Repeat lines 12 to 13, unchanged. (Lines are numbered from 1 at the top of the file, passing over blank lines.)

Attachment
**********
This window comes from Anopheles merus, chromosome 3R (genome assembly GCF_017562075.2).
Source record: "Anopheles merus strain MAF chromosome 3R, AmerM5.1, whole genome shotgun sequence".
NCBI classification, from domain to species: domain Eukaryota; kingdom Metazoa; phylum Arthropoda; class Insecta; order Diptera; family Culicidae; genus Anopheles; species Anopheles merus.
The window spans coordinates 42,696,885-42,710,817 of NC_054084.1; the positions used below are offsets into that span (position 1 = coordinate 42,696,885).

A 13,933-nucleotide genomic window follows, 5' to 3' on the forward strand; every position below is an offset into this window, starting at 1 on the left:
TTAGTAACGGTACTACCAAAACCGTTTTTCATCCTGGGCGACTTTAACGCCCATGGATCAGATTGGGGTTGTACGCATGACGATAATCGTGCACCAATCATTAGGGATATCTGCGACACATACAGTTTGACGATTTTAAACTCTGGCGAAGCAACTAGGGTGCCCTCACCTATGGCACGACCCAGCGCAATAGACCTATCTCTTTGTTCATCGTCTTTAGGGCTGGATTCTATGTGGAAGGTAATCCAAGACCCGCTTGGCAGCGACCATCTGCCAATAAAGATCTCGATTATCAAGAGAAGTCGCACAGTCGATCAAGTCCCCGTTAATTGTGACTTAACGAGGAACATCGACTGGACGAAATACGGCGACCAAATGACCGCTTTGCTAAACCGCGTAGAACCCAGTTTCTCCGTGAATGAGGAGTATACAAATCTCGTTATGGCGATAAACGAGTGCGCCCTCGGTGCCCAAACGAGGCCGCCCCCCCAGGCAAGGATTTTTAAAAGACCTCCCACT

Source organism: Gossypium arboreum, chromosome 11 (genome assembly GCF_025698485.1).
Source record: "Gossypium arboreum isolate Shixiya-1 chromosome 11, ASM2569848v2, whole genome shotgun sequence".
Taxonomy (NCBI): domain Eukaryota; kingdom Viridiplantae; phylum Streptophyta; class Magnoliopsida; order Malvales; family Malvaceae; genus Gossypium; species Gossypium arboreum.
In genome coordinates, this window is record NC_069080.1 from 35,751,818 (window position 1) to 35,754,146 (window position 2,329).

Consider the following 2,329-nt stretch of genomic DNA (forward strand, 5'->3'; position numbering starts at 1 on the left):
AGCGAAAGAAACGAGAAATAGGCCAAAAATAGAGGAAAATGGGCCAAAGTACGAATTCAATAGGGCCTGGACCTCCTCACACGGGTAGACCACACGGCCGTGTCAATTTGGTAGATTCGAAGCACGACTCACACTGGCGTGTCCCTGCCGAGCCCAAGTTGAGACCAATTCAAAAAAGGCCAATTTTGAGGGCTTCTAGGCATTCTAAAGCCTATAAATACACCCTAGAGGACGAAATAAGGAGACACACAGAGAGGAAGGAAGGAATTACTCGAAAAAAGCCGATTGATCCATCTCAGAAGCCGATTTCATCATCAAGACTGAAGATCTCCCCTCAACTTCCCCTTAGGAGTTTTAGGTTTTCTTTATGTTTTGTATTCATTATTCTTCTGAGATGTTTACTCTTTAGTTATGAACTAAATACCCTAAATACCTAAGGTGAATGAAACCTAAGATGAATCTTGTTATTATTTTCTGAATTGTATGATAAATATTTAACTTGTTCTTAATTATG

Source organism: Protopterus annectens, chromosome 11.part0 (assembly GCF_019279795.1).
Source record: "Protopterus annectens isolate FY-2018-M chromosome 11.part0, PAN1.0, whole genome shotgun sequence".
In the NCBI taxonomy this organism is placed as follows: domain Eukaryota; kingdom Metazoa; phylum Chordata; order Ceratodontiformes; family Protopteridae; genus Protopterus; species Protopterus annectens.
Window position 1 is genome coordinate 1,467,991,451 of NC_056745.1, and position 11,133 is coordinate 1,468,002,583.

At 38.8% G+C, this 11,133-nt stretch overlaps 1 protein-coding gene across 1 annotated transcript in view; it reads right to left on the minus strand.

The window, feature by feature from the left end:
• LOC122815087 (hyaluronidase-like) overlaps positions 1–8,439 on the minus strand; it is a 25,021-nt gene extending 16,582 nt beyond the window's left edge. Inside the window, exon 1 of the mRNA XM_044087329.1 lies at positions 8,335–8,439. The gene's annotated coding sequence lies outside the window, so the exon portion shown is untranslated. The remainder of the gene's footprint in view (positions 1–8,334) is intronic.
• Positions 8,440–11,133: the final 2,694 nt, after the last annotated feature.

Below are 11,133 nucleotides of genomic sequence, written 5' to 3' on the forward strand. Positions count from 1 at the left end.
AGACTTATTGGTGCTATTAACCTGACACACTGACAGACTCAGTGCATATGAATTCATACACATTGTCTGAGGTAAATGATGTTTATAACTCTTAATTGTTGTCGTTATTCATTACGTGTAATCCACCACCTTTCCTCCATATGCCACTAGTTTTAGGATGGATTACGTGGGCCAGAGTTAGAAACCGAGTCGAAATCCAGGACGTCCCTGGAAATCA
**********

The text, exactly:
AGCGAAAGAAACGAGAAATAGGCCAAAAATAGAGGAAAATGGGCCAAAGTACGAATTCAATAGGGCCTGGACCTCCTCACACGGGTAGACCACACGGCCGTGTCAATTTGGTAGATTCGAAGCACGACTCACACTGGCGTGTCCCTGCCGAGCCCAAGTTGAGACCAATTCAAAAAAGGCCAATTTTGAGGGCTTCTAGGCATTCTAAAGCCTATAAATACACCCTAGAGGACGAAATAAGGAGACACACAGAGAGGAAGGAAGGAATTACTCGAAAAAAGCCGATTGATCCATCTCAGAAGCCGATTTCATCATCAAGACTGAAGATCTCCCCTCAACTTCCCCTTAGGAGTTTTAGGTTTTCTTTATGTTTTGTATTCATTATTCTTCTGAGATGTTTACTCTTTAGTTATGAACTAAATACCCTAAATACCTAAGGTGAATGAAACCTAAGATGAATCTTGTTATTATTTTCTGAATTGTATGATAAATATTTAACTTGTTCTTAATTATG

Source organism: Protopterus annectens, chromosome 11.part0 (assembly GCF_019279795.1).